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Williams v. Montgomery County Correctional Facility

United States District Court, E.D. Pennsylvania

July 10, 2017



          EDUARDO C. ROBRENO, J.

         Plaintiff Eugene Williams (“Plaintiff”) brings this action pro se under 42 U.S.C. § 1983 seeking damages for the conditions of his confinement at the Montgomery County Correctional Facility (“MCCF”), where he was temporarily housed from December 3, 2015, through January 13, 2016, to facilitate an appearance in the Montgomery County Court of Common Pleas. Specifically, Plaintiff alleges in his complaint that he is handicapped and was forced to shower without a chair at MCCF.

         Defendant Julio M. Algarin (“Defendant”), who is and was the prison warden at MCCF at all times relevant to this case, filed a motion for summary judgment that Plaintiff opposed. For the reasons that follow, the Court will grant the motion, dismiss all claims, and enter judgment in favor of Defendant in this case.


         Plaintiff arrived on crutches at MCCF on December 3, 2015, after a brief hospitalization for back injuries he claimed to have suffered while being transported in a paddy wagon from SCI-Graterford to the Montgomery County Court of Common Pleas the previous day.[1] See Williams Dep. at 12:16-22, 14:10-13, 19:20-24, Feb. 14, 2017, ECF No. 19-4. Following his arrival, Plaintiff was housed in section F-3, where he was restricted to a bottom bunk for sleeping and a bottom-tier cell assignment. Id. at 20:14-21:3.

         The only shower that Plaintiff ever used at MCCF was the shower on the bottom tier of the F-3 housing section.[2] Id. at 24:21-25. This shower is equipped with a grab bar and non-skid rubber mat. Id. at 22:10-19; 24:12-16 (describing “stainless steel” grab bar and “a black rubber mat . . . there to keep you actually from slipping on the wet surface”); Julio M. Algarin Aff. at ¶ 4, Def.'s Mot. Summ. J. Ex. 2, ECF No. 19-3. When Plaintiff first arrived at MCCF on December 3, 2015, no shower chair was available for the bottom tier F-3 shower. Williams Dep. at 26:5-11. As a result, Plaintiff suffered minor injuries from three separate falls in the shower. Id. at 48:13-50:20.

         Plaintiff spoke with his caseworker counselor, Channel Moore, about the lack of a shower chair, and he was furnished with an inmate handbook detailing the grievance process at MCCF. Id. at 27:2-24; Moore Aff. at ¶¶ 3-5, Def.'s Supplemental Mem. Supp. Mot. Summ. J. Ex. 3, ECF No. 30-3. Approximately five to seven days after his arrival at MCCF, Plaintiff claims, he submitted a formal written request for a shower chair. Williams Dep. at 30:18-22. At the top of the request form, he wrote the word “grievance.” Id. at 28:2-4.[3]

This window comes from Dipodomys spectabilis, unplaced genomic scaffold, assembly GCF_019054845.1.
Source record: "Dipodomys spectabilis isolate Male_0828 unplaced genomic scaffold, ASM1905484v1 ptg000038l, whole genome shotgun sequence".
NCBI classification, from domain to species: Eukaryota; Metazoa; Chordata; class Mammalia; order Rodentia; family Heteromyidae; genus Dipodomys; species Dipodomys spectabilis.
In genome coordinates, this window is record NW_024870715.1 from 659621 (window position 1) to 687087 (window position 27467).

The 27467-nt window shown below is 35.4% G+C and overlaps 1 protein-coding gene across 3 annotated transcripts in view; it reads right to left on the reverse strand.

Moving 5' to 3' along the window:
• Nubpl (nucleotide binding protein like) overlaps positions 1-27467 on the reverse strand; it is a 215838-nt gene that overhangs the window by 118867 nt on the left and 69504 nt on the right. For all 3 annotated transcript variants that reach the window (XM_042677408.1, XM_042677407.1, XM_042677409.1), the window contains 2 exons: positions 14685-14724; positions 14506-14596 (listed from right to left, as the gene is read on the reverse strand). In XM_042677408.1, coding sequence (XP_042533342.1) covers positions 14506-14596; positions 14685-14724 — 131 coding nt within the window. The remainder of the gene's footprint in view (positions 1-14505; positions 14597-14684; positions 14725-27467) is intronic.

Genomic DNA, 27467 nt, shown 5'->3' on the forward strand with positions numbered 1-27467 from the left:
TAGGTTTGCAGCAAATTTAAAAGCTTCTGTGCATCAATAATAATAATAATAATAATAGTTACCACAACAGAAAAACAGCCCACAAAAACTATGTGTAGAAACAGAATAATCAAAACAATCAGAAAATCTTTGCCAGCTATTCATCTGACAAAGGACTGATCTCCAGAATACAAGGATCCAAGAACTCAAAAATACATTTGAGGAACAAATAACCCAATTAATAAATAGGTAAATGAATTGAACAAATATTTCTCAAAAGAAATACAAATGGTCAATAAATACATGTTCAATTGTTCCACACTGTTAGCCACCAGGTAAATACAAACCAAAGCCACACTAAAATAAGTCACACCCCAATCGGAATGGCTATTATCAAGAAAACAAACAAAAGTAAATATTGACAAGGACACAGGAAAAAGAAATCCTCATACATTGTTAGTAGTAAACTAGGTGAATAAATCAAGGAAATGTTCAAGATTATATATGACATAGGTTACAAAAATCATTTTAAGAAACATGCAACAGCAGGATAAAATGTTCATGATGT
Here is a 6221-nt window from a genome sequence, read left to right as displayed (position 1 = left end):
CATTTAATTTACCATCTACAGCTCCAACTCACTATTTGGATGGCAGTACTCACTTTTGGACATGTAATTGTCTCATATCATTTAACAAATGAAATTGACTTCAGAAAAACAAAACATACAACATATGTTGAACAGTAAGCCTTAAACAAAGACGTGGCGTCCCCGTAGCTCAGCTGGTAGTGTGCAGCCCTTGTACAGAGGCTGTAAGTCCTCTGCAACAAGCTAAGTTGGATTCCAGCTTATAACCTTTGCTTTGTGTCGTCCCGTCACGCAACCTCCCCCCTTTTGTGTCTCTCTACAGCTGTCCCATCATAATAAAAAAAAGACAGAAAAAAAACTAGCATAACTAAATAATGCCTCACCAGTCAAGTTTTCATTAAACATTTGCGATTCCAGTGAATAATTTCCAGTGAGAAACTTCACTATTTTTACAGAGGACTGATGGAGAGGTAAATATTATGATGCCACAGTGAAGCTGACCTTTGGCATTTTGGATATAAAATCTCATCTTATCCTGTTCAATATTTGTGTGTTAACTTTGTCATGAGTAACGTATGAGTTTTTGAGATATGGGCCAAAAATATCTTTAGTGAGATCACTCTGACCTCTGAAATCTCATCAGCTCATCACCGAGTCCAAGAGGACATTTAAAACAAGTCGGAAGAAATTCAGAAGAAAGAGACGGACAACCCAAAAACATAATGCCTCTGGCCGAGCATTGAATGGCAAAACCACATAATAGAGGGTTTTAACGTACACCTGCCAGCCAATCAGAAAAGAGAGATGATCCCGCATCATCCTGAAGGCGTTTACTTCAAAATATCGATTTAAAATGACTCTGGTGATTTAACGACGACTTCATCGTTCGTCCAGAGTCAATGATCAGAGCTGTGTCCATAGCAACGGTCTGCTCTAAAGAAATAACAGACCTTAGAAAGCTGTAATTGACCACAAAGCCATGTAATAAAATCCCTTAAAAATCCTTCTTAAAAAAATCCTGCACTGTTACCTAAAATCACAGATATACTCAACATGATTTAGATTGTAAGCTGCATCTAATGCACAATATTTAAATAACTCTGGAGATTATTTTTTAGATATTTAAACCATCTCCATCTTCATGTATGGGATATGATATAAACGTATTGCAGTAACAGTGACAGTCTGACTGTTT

Within four or five days of submitting the formal request form, Plaintiff allegedly had conversations with two different prison officials, Captain Scott Moyer and Major Reginald Brown, [4] about his need for a shower chair. Id. at 30:23-31:22. Captain Moyer informed Plaintiff that the neighboring F-2 housing section had a shower chair that Plaintiff could share, and he personally brought the chair from F-2 to Plaintiff. Id. at 28:21-29:1; Captain Scott Moyer Aff. at ¶¶ 6-8, Def.'s Supplemental Mem. Supp. Mot. Summ. J. Ex. 1, ECF No. 30-1.

         Approximately three weeks after Plaintiff's arrival at MCCF, a chair was made available to be shared between the F-2 and F-3 housing sections. Williams Dep. at 43:23-44:20. From that point forward, the shower chair was kept in a maintenance closet on the F Cell Block. Id. at 44:21-45:12. Plaintiff testified that he “always used the chair when it was available.” Id. at 48:11-12.

         Plaintiff applied to the Court to proceed in forma pauperis on August 22, 2016. ECF No. 1. On September 1, 2016, the Court granted Plaintiff's request, ECF No. 2, and his complaint was filed the same day, ECF No. 3. Defendant filed a motion to dismiss for failure to state a claim on October 31, 2016. ECF No. 7.

         Following a hearing held on the record with both parties on December 16, 2016, the Court issued an order granting in part and denying in part Defendant's motion to dismiss. ECF No. 11. In the same order, the Court directed Defendant to take Plaintiff's deposition and attach it to a motion for summary judgment.[5] See id.

         Defendant filed a motion for summary judgment on March 20, 2017, ECF No. 19, and Plaintiff responded in opposition on April 3, 2017, ECF No. 23. The Court held a status conference on the record with Plaintiff and counsel for Defendant on April 24, 2017. See ECF No. 28. Following this conference, the Court ordered Defendant to supplement his motion for summary judgment and afforded Plaintiff an opportunity to supplement his response, if he so desired. ECF No. 29. In accordance with this order, Defendant filed a supplemental memorandum supporting his motion for summary judgment on May 10, 2017. ECF No. 30. Plaintiff did not file any supplemental materials.


         Summary judgment is appropriate if there is no genuine dispute as to any material fact and the moving party is entitled to judgment as a matter of law. Fed.R.Civ.P. 56(a). “A motion for summary judgment will not be defeated by ‘the mere existence' of some disputed facts, but will be denied when there is a genuine issue of material fact.” Am. Eagle Outfitters v. Lyle & Scott Ltd., 584 F.3d 575, 581 (3d Cir. 2009) (quoting Anderson v. Liberty Lobby, Inc., 477 U.S. 242, 247 (1986)). A fact is “material” if proof of its existence or nonexistence might affect the outcome of the litigation; a ...

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